Every congregation has a unique genetic code. It is a complex combination of how the church began, its history, philosophy of ministry, pastors and leaders who have served and are serving, make-up of the congregation ethnically, socially and economically, its record of conflict and results, and a host of other factors.
All of these factors combine to explain why a congregation is what it is and why it operates the way it does. Churches are immensely complex organisms and organizations. The better that leaders understand the genetic code of their church, the better they are able to capitalize on its strengths and deal with its weaknesses.
Here are a number of important questions to explore as you try to understand your congregation's genetic code:
-What do you know about the founding of your church? How do you think the motives and attitudes in the church's founding - positive or negative - affect the church today?
-What was the philosophy of those who started your congregation? Is it the same philosophy the church has today, or has there been a significant shift in mission, vision or ministry philosophy? How did this shift happen?
-When there is conflict between people in the church, how do they handle their disagreements? Would you give your congregation high marks or low marks in the handling of conflict? Do you see patterns here?
-Are you aware of any significant unresolved issues within your congregation that lie beneath the surface? What are these issues, and why do you think they have not been resolved?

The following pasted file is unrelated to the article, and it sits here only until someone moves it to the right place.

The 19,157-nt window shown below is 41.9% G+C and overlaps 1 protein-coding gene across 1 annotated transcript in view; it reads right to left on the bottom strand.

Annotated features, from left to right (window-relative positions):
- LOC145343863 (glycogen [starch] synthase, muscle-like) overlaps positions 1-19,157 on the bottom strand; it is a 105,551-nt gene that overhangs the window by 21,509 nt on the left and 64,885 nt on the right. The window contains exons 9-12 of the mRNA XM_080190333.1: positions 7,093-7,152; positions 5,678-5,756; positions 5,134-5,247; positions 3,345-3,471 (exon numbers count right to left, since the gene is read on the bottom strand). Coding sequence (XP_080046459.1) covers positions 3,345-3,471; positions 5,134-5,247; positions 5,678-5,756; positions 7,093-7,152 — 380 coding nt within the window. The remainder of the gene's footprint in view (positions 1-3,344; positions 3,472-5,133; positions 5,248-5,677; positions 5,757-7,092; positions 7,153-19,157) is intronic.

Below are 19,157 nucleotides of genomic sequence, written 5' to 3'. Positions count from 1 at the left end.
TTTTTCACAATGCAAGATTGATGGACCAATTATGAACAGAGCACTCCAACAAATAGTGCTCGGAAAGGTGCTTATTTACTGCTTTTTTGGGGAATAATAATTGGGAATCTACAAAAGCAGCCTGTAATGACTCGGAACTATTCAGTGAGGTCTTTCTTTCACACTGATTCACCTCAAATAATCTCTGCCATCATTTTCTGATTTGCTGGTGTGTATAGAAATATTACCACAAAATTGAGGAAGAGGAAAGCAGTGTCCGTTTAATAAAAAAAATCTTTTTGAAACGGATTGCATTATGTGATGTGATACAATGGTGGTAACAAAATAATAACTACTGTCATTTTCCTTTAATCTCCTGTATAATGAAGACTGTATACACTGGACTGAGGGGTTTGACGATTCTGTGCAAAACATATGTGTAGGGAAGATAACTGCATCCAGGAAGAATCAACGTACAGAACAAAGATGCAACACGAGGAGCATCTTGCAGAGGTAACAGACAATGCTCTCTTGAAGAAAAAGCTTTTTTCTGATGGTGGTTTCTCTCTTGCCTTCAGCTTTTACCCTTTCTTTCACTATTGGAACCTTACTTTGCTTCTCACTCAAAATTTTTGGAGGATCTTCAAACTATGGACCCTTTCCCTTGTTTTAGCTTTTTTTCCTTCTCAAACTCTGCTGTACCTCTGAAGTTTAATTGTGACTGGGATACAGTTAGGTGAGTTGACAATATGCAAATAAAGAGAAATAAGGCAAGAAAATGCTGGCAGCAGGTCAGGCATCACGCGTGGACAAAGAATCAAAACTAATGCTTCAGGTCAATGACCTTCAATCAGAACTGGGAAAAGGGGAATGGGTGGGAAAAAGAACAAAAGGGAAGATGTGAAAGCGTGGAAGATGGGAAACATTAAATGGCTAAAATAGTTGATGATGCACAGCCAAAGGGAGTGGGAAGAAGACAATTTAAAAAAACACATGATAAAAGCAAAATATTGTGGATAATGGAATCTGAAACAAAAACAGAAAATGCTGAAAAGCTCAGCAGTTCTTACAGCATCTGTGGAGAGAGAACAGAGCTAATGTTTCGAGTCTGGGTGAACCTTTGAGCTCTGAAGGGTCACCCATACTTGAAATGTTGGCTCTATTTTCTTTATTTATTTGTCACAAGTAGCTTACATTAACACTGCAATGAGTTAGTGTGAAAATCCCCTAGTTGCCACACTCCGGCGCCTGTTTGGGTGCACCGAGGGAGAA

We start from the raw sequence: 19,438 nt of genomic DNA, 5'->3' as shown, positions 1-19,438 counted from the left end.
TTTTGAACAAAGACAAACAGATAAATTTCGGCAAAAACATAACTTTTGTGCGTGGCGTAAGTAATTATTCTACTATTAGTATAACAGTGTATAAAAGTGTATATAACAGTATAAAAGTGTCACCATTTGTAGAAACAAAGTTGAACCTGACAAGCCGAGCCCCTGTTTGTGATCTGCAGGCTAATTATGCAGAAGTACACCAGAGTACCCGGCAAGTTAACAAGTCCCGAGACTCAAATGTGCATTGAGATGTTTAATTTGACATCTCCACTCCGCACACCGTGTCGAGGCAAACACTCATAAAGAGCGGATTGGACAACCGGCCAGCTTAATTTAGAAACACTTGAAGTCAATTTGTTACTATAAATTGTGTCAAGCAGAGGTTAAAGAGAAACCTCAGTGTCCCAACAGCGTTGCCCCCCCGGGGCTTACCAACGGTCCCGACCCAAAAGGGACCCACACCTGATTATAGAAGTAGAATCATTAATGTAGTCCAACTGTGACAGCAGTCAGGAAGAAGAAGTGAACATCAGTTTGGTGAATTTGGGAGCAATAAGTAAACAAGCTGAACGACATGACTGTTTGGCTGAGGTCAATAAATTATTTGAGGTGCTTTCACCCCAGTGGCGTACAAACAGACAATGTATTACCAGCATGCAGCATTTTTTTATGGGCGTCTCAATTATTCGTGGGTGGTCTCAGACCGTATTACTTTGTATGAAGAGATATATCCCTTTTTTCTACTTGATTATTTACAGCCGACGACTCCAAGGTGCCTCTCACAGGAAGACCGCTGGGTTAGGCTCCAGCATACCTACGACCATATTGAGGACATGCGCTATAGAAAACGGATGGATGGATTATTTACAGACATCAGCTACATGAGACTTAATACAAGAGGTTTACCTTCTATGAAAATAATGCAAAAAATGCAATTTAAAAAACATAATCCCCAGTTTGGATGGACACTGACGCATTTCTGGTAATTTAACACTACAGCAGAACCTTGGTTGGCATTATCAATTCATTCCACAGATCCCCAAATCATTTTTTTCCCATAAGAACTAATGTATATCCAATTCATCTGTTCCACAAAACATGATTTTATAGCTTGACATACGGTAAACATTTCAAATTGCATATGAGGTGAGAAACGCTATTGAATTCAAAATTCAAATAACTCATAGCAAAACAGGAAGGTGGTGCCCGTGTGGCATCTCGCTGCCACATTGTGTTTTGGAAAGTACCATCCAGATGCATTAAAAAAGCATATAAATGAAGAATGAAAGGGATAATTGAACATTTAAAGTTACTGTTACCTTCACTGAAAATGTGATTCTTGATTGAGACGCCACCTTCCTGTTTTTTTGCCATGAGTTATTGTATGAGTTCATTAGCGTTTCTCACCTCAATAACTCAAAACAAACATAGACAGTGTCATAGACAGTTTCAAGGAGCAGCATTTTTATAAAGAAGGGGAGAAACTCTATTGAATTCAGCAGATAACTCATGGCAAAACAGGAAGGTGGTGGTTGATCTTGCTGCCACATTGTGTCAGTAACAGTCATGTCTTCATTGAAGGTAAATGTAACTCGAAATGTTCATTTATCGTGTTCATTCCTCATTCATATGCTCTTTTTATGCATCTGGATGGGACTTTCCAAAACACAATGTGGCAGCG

-How would you evaluate the unity of your board? Does your leadership board have a history of unity and love, even when faced with differences, or is there a history of conflict and broken relationships?
-If your congregation has faced significant periods of conflict in its past, what do you know about these periods? Is it possible to see trends in either the causes of these conflicts or how the conflict was handled?
-When you consider leadership, now or historically, who in your congregation has the major influence? Does the church board allow any individual (elected leaders or non-elected persons of influence) veto power over decisions of the board or the congregation? How has the power and influence structure of the church changed over the years?
-Think about major changes the congregation has made, whether related to ministry philosophy, location, ministries or staff members. Does the congregation respond to suggested changes easily, with great resistance or somewhere in between?
-Are there any subjects, people or situations related to the ministry of your church that are "off limits" for discussion? If so, why do you think these "elephants in the room" cannot be named.
Healthy characteristics of your congregation should be celebrated and affirmed regularly. We cannot do enough to affirm God's people, as He would, where they are living in His will.
Leaders should specialize in understanding the strengths of their congregations, both so they can affirm them and so they can leverage areas of strength into even greater ministry strength.